Inventor - Bill of materials
Did you know that Inventor has a bills of materials (BOM) function? Do you know how it works, what it's for and what it affects?
If the answer to these questions is no then it may be that you would benefit from a little update training. However, in the meantime to start you off here are a few pointers.
- The bill of materials is made up of the iProperties of all the files in your design. Changing the iProperties will change your BOM and changing a property in the BOM table will alter the iProperties. This allow your iProperties, BOM, Parts lists and title blocks all to be updated when you alter any value.
- The BOM table allows you to create custom iProperties and update the mass properties for each file in your design.
- The BOM in inventor is made up of 3 areas:
- The Model Data tab:- this shows the files used by your model and will show each and every file in your design. This is only used within the assembly and cannot be exported or used for anything other than manipulating the properties of all your files.
- The Structured tab:- This is the structured bills of materials as most companies require it. This tab doesn't show all the files in your design rather only the ones that are required to make up the BOM/Parts lists. Each level of this area can be placed on the drawing and as you can imagine becomes the parts lists on the sub assembly drawings.
- The Parts Only tab:- This can be used for various things. I tend to think of this as either a spare parts list for a customer or a cutting/pick list for the factory. Assemblies dont generally appear on this list (depending on what you manufacture) however all the component parts do so it can be used also for cutting lists.
All files in your design have a BOM structure that can be changed to one of five settings. These settings effect the behavior of the file on the structured and parts only tabs in the BOM. All the info about these settings can be found in the help file and of course we go through it with you during training, however, as a bit of a reminder for those that use them the BOM structures are:
- Normal:- By default files are set to normal. This allows a file to appear on the Structured tab and appear if its a part file on the parts only tab. Normal assemblies don't appear on the parts only tab.
- Purchased:- This allows you to set whether a file represents a bought in component. Parts from the contents centre tend to be purchased items. Purchased items can be filtered on or off on the parts lists.
- Inseparable:- This should be used for assemblies that would require a destructive force to split apart their components ie, welded or riveted assemblies. Assembly files with this setting are shown on the structured tab with their children. On the parts only tab the assembly is shown but not the children. This is where I start to think of the parts only tab as a spare parts list; for a welded component you need to manufacture individual frame members and to weld them together, so you want them all on the Structured BOM. Your customer can only buy the welded frame from you not the individual parts and so the Parts Only tab shows just the inseparable welded assembly not the parts that make it up. When you look at the Parts only tab for the BOM of the welded frame you could get the cutting list from it.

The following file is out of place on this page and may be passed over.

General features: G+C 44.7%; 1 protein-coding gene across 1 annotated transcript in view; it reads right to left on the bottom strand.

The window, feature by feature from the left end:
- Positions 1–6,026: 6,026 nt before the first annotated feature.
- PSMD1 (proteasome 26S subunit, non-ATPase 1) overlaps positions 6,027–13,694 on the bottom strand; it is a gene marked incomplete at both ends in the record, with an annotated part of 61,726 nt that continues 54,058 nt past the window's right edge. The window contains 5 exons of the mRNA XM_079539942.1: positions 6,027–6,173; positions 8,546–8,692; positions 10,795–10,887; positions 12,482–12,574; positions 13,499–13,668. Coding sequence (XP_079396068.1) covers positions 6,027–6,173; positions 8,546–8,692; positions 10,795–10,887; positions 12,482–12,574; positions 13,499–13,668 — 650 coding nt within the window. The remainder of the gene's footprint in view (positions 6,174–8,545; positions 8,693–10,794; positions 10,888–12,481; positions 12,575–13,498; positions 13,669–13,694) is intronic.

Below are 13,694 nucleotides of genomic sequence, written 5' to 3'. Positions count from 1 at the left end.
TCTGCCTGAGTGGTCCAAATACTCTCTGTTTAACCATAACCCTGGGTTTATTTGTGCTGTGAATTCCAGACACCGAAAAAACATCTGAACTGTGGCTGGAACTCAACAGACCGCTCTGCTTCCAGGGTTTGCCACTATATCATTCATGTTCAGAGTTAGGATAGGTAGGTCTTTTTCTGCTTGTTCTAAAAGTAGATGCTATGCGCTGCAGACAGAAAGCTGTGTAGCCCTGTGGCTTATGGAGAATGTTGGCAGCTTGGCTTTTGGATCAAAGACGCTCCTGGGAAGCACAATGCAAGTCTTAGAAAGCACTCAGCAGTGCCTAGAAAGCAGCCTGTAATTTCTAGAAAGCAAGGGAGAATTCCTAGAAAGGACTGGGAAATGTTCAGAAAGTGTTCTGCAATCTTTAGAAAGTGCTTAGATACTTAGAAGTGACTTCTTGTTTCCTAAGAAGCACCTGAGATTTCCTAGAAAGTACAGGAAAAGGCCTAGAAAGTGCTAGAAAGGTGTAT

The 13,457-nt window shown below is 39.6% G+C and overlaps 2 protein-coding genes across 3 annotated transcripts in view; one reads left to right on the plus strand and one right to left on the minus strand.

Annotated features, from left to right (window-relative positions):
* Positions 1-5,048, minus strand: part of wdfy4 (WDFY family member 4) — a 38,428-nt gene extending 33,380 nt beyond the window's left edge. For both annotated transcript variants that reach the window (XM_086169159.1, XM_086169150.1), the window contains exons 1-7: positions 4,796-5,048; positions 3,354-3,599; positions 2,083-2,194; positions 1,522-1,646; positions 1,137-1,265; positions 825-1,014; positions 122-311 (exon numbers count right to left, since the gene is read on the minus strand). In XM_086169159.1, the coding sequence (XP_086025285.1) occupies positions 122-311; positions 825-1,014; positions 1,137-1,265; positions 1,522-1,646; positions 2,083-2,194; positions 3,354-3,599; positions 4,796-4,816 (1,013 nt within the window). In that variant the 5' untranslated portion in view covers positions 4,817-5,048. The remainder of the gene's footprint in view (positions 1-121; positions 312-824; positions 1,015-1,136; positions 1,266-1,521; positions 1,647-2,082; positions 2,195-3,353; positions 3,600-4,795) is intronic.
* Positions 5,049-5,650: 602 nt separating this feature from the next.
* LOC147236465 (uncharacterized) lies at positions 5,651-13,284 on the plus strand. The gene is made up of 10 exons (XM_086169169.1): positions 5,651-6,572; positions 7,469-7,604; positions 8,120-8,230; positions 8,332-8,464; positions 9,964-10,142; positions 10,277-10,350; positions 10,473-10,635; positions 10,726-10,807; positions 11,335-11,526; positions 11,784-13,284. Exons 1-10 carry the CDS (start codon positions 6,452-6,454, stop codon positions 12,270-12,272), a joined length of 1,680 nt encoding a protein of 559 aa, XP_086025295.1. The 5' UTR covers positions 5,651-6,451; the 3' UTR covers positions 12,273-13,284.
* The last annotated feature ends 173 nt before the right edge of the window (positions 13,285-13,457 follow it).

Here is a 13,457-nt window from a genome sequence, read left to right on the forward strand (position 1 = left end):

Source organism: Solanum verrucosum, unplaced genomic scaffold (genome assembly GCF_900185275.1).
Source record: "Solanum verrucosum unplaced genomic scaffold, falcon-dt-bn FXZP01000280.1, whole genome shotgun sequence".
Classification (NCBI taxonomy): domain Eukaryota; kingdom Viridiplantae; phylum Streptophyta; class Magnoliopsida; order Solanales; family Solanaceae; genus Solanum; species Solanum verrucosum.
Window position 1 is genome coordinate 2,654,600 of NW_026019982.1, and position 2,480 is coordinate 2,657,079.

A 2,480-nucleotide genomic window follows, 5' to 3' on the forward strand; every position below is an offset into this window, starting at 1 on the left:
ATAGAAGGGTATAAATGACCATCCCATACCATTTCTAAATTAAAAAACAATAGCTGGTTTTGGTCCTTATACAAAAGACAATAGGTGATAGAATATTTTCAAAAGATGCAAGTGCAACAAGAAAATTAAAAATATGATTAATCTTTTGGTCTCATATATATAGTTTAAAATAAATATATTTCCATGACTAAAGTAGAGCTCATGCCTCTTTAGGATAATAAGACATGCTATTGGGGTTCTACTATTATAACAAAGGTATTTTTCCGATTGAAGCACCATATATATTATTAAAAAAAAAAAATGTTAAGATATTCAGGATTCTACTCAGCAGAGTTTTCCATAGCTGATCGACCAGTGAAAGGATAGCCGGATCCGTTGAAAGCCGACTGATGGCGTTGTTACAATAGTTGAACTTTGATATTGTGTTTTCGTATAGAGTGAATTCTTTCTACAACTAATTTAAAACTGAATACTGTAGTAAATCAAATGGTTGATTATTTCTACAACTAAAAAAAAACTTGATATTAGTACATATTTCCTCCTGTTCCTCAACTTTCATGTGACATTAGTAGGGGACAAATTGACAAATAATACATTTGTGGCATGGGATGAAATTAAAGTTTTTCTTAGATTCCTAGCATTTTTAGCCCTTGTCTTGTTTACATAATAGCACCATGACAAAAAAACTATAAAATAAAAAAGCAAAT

- Reference:- This is used for files that you don't want to show on your structured BOM and your parts only tabs. An example could be a table; maybe you manufacture the table and in the model show it in the context of a room so you can render it. You are not going to manufacture the room so it doesn't want to appear on the BOM and parts list. Reference also changes the line type of the file on the drawing and auto-crops the component on the drawing as well.
- Phantom:- Everyone favorite; its the hardest to understand however it is the most powerful setting. This allows you to make a file “Transparent” within the context of the BOM. What this means is that the file you make Phantom will not appear on the BOM however its children will; This is seen when using the design accelerators. An example would be a bolted connection; when you create a bolted connection your are in-fact adding a nut, bolt and washers to a sub-assembly called bolted connection. This sub-assembly doesn't want to appear on the parts list and BOM however its children do. My rule for this is if its not going to have a drawing make it phantom.
The above is only a small description of the BOM function in Inventor and certainly isnt the be all and end all of bills of materials management in the product. I hope however, this should give you a small insight into what its all about. My advice is to create a small test assembly and play with the BOM settings and see what they do for yourself.
If you have questions or want more detail about this then please get in touch or if you have support then call the support helpline.
And remember we also can help you with your full BOM management, complete with electronics, processes and documents. Symetri specialise in BOM manipulation within CAD, PDM and PLM products. For more information please get in touch.
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